GP prevention better than cure says new report

GPs are helping to reduce and delay the onset of more serious cardiovascular conditions in many of their patients, according to a report released today by the Australian Institute of Health and Welfare.

Patients are seeing GPs more often for cardiovascular check-ups and there has been a decline in GP management of serious cardiovascular problems. This indicates that GPs are raising awareness of the risk factors and helping to modify them.

About 1 in 4 patients at GP consultations have cardiovascular-related conditions.

Many GP patients diagnosed with these problems are also overweight, have high blood pressure, high cholesterol, smoke cigarettes and drink too much alcohol.

More than 15% of all GP patients have hypertension, around 4% have ischaemic heart disease or heart attacks, about 2% heart failure, another 2% arrhythmias, and nearly 2% 'other vascular diseases'.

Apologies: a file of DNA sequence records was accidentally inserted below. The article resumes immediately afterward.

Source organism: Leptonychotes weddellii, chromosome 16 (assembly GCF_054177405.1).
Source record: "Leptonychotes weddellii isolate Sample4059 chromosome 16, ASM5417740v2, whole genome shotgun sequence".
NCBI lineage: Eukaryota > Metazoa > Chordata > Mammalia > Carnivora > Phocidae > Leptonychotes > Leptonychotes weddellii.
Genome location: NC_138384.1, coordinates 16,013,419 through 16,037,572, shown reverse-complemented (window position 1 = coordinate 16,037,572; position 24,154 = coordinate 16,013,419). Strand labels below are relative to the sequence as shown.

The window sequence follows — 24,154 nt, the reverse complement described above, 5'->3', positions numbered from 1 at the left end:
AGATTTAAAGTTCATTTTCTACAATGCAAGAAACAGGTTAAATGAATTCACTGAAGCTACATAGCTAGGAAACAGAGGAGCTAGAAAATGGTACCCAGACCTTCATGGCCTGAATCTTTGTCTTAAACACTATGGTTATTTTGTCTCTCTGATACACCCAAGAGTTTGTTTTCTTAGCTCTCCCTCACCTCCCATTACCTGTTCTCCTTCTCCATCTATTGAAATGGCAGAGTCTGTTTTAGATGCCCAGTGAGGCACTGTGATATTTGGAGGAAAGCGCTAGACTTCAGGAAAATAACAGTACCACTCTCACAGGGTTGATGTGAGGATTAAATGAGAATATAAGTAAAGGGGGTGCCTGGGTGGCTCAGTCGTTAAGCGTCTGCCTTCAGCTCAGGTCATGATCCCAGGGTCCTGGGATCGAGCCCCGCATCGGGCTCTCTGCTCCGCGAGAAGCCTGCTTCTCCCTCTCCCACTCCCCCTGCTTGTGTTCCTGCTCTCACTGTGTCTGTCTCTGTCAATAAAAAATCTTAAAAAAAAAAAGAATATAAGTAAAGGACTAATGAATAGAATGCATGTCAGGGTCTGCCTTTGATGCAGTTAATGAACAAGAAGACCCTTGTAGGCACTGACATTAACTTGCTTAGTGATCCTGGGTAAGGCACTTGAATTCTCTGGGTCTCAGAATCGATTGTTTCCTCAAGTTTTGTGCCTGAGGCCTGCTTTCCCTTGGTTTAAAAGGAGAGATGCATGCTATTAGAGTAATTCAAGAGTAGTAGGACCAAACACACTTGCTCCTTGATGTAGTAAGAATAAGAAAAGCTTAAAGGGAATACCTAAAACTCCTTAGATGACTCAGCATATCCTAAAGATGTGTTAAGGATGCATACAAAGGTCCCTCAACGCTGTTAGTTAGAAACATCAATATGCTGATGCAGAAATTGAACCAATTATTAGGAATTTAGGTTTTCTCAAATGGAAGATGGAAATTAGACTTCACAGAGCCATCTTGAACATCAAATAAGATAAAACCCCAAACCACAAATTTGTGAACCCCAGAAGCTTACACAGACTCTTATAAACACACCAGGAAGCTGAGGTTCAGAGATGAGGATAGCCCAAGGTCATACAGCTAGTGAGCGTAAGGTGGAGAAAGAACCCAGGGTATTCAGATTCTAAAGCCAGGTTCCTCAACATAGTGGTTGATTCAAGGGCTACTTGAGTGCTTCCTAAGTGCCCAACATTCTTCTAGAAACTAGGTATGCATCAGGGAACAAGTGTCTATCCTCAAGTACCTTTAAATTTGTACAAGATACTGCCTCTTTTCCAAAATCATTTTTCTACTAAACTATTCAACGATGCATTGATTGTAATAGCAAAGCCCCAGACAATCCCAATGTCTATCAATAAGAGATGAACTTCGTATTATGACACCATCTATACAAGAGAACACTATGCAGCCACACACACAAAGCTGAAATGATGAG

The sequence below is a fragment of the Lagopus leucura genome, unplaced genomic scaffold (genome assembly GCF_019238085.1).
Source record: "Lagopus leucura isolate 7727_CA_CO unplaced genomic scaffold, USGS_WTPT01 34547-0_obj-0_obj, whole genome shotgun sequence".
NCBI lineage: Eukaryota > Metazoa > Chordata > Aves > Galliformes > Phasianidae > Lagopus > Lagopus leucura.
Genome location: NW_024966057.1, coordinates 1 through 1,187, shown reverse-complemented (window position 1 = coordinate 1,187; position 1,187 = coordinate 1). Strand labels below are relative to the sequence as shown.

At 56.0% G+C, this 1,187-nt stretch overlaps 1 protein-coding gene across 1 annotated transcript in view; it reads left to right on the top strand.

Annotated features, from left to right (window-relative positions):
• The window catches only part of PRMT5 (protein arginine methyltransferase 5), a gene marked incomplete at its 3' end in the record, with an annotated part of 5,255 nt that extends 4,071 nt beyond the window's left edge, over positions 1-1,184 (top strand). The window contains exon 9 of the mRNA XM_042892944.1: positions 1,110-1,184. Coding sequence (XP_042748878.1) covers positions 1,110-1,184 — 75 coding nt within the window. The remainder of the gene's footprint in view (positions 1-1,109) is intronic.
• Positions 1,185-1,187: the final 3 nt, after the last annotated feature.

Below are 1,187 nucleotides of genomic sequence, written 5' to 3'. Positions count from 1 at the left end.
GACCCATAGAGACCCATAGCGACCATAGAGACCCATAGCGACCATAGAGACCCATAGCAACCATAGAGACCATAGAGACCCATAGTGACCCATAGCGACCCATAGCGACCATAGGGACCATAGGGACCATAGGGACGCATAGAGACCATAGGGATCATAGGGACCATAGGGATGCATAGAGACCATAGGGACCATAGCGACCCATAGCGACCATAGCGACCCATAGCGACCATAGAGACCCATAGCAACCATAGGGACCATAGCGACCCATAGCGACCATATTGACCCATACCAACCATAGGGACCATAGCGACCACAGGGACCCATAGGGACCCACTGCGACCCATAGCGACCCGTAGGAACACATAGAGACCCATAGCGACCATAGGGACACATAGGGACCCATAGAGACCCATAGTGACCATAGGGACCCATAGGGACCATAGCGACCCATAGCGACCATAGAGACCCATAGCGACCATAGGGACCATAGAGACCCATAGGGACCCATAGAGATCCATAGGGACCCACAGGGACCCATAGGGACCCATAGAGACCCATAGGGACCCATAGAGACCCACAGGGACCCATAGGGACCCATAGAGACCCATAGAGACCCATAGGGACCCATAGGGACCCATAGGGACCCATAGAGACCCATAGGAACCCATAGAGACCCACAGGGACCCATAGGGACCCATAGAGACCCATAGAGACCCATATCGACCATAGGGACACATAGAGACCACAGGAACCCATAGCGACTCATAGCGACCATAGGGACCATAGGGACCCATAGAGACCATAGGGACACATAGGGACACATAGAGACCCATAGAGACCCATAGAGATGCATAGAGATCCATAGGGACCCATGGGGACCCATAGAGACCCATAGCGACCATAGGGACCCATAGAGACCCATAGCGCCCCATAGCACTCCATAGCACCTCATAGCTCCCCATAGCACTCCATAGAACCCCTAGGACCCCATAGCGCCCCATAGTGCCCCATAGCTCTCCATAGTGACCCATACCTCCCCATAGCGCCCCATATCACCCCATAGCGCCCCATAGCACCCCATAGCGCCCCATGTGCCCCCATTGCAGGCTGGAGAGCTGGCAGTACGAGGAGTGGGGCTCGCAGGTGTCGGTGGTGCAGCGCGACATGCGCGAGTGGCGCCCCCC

Of those GP patients with a cardiovascular problem, more than half had hypertension, around 11% also had diabetes, and a further 11% high cholesterol-a risk factor for cardiovascular disease.

The report, Cardiovascular problems and risk behaviours among patients at general practice encounters in Australia 1998-00 presents an overview of general practice care of cardiovascular problems. It is based on information drawn from about 200,000 doctor-patient encounters between April 1998 and March 2000.

GPs recorded at least one cardiovascular problem at more than 31,000 of these encounters, and prescribed medication for just over 60% of these cases. Patients diagnosed with cardiovascular problems were more likely to be male and significantly older than other patients.

In a smaller sample of about 11,500 cardiovascular patients, 1 in 10 smoked tobacco, almost two-thirds of these patients were either overweight or obese, and 1 in 5 patients reported high levels of alcohol consumption.

Co-author of the report, Joan Henderson, from the AIHW's General Practice Statistics and Classification Unit at the University of Sydney, said that males aged 18-44 years, who already have a cardiovascular problem, were of particular concern. One in four continue to carry excess weight and drink at-risk levels of alcohol.

'The good news is there has been a decline in the rate of cardiovascular problems managed by GPs for patients in all age groups since 1990-91, ' Mrs Henderson said.


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